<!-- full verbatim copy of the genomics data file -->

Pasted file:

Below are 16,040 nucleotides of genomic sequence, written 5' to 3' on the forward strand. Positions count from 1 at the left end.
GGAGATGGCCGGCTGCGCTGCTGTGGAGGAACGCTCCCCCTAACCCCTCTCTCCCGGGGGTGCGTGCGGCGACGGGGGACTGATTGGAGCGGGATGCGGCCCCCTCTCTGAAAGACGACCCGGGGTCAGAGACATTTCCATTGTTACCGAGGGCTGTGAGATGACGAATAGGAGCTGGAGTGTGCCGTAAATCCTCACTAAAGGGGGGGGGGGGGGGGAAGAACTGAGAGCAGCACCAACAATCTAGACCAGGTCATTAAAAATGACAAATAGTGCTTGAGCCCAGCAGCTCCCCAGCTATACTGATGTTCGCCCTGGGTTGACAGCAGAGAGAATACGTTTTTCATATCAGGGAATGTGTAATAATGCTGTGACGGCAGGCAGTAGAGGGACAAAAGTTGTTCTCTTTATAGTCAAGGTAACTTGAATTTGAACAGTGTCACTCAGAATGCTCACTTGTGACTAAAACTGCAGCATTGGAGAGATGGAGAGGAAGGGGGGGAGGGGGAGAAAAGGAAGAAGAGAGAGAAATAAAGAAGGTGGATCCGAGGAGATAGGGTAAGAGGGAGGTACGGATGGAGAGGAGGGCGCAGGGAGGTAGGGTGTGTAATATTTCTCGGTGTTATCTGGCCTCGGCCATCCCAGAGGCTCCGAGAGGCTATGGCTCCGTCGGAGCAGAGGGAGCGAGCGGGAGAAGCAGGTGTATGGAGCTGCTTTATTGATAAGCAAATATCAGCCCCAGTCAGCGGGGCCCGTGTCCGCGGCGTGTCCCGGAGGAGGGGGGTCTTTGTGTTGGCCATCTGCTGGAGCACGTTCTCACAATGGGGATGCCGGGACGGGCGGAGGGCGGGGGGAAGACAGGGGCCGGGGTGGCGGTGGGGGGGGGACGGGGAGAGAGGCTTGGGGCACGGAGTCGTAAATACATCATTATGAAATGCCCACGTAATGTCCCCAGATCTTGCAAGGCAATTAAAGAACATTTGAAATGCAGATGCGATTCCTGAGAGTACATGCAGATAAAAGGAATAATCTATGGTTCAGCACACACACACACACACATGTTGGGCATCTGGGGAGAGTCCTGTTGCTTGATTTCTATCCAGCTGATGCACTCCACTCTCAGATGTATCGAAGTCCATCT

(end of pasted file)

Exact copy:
Below are 16,040 nucleotides of genomic sequence, written 5' to 3' on the forward strand. Positions count from 1 at the left end.
GGAGATGGCCGGCTGCGCTGCTGTGGAGGAACGCTCCCCCTAACCCCTCTCTCCCGGGGGTGCGTGCGGCGACGGGGGACTGATTGGAGCGGGATGCGGCCCCCTCTCTGAAAGACGACCCGGGGTCAGAGACATTTCCATTGTTACCGAGGGCTGTGAGATGACGAATAGGAGCTGGAGTGTGCCGTAAATCCTCACTAAAGGGGGGGGGGGGGGGGAAGAACTGAGAGCAGCACCAACAATCTAGACCAGGTCATTAAAAATGACAAATAGTGCTTGAGCCCAGCAGCTCCCCAGCTATACTGATGTTCGCCCTGGGTTGACAGCAGAGAGAATACGTTTTTCATATCAGGGAATGTGTAATAATGCTGTGACGGCAGGCAGTAGAGGGACAAAAGTTGTTCTCTTTATAGTCAAGGTAACTTGAATTTGAACAGTGTCACTCAGAATGCTCACTTGTGACTAAAACTGCAGCATTGGAGAGATGGAGAGGAAGGGGGGGAGGGGGAGAAAAGGAAGAAGAGAGAGAAATAAAGAAGGTGGATCCGAGGAGATAGGGTAAGAGGGAGGTACGGATGGAGAGGAGGGCGCAGGGAGGTAGGGTGTGTAATATTTCTCGGTGTTATCTGGCCTCGGCCATCCCAGAGGCTCCGAGAGGCTATGGCTCCGTCGGAGCAGAGGGAGCGAGCGGGAGAAGCAGGTGTATGGAGCTGCTTTATTGATAAGCAAATATCAGCCCCAGTCAGCGGGGCCCGTGTCCGCGGCGTGTCCCGGAGGAGGGGGGTCTTTGTGTTGGCCATCTGCTGGAGCACGTTCTCACAATGGGGATGCCGGGACGGGCGGAGGGCGGGGGGAAGACAGGGGCCGGGGTGGCGGTGGGGGGGGGACGGGGAGAGAGGCTTGGGGCACGGAGTCGTAAATACATCATTATGAAATGCCCACGTAATGTCCCCAGATCTTGCAAGGCAATTAAAGAACATTTGAAATGCAGATGCGATTCCTGAGAGTACATGCAGATAAAAGGAATAATCTATGGTTCAGCACACACACACACACACATGTTGGGCATCTGGGGAGAGTCCTGTTGCTTGATTTCTATCCAGCTGATGCACTCCACTCTCAGATGTATCGAAGTCCATCT